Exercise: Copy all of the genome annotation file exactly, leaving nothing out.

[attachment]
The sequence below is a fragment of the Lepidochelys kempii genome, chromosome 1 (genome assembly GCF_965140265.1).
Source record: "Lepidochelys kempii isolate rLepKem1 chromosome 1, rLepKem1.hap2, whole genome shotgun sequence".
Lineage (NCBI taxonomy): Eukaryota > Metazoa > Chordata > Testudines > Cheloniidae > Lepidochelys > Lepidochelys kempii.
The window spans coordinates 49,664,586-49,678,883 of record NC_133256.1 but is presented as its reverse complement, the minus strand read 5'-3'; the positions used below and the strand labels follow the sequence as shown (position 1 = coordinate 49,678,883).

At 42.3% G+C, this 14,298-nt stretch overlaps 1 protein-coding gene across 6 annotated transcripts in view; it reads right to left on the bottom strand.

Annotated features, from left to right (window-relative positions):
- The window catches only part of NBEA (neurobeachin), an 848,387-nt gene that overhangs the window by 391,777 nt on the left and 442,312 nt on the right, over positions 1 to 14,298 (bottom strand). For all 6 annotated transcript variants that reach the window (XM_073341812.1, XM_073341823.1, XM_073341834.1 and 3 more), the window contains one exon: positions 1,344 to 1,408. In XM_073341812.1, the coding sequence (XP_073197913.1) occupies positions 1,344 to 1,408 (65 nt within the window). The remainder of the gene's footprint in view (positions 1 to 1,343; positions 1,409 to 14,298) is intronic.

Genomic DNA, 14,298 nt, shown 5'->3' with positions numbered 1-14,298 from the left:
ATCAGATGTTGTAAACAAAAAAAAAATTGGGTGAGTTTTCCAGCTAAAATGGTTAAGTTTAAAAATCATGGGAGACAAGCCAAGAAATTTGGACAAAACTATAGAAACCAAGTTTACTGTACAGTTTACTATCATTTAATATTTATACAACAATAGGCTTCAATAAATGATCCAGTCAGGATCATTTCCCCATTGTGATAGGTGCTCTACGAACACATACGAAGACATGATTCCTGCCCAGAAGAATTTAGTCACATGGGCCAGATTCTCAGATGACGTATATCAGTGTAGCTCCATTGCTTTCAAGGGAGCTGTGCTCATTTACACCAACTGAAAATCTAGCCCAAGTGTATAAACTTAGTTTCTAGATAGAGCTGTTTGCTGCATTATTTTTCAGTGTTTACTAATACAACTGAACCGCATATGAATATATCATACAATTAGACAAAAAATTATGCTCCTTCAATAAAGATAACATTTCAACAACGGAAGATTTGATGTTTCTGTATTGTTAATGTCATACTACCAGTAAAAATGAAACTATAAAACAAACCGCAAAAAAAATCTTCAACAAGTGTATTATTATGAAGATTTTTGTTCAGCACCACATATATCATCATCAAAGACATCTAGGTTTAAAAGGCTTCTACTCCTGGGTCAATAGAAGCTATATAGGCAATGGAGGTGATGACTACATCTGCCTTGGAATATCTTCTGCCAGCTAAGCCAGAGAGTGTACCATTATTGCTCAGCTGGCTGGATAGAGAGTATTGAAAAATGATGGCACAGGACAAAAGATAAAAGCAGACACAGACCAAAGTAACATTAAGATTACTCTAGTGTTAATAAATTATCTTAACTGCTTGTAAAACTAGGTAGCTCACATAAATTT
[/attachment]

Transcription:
The sequence below is a fragment of the Lepidochelys kempii genome, chromosome 1 (genome assembly GCF_965140265.1).
Source record: "Lepidochelys kempii isolate rLepKem1 chromosome 1, rLepKem1.hap2, whole genome shotgun sequence".
Lineage (NCBI taxonomy): Eukaryota > Metazoa > Chordata > Testudines > Cheloniidae > Lepidochelys > Lepidochelys kempii.
The window spans coordinates 49,664,586-49,678,883 of record NC_133256.1 but is presented as its reverse complement, the minus strand read 5'-3'; the positions used below and the strand labels follow the sequence as shown (position 1 = coordinate 49,678,883).

At 42.3% G+C, this 14,298-nt stretch overlaps 1 protein-coding gene across 6 annotated transcripts in view; it reads right to left on the bottom strand.

Annotated features, from left to right (window-relative positions):
- The window catches only part of NBEA (neurobeachin), an 848,387-nt gene that overhangs the window by 391,777 nt on the left and 442,312 nt on the right, over positions 1 to 14,298 (bottom strand). For all 6 annotated transcript variants that reach the window (XM_073341812.1, XM_073341823.1, XM_073341834.1 and 3 more), the window contains one exon: positions 1,344 to 1,408. In XM_073341812.1, the coding sequence (XP_073197913.1) occupies positions 1,344 to 1,408 (65 nt within the window). The remainder of the gene's footprint in view (positions 1 to 1,343; positions 1,409 to 14,298) is intronic.

Genomic DNA, 14,298 nt, shown 5'->3' with positions numbered 1-14,298 from the left:
ATCAGATGTTGTAAACAAAAAAAAAATTGGGTGAGTTTTCCAGCTAAAATGGTTAAGTTTAAAAATCATGGGAGACAAGCCAAGAAATTTGGACAAAACTATAGAAACCAAGTTTACTGTACAGTTTACTATCATTTAATATTTATACAACAATAGGCTTCAATAAATGATCCAGTCAGGATCATTTCCCCATTGTGATAGGTGCTCTACGAACACATACGAAGACATGATTCCTGCCCAGAAGAATTTAGTCACATGGGCCAGATTCTCAGATGACGTATATCAGTGTAGCTCCATTGCTTTCAAGGGAGCTGTGCTCATTTACACCAACTGAAAATCTAGCCCAAGTGTATAAACTTAGTTTCTAGATAGAGCTGTTTGCTGCATTATTTTTCAGTGTTTACTAATACAACTGAACCGCATATGAATATATCATACAATTAGACAAAAAATTATGCTCCTTCAATAAAGATAACATTTCAACAACGGAAGATTTGATGTTTCTGTATTGTTAATGTCATACTACCAGTAAAAATGAAACTATAAAACAAACCGCAAAAAAAATCTTCAACAAGTGTATTATTATGAAGATTTTTGTTCAGCACCACATATATCATCATCAAAGACATCTAGGTTTAAAAGGCTTCTACTCCTGGGTCAATAGAAGCTATATAGGCAATGGAGGTGATGACTACATCTGCCTTGGAATATCTTCTGCCAGCTAAGCCAGAGAGTGTACCATTATTGCTCAGCTGGCTGGATAGAGAGTATTGAAAAATGATGGCACAGGACAAAAGATAAAAGCAGACACAGACCAAAGTAACATTAAGATTACTCTAGTGTTAATAAATTATCTTAACTGCTTGTAAAACTAGGTAGCTCACATAAATTT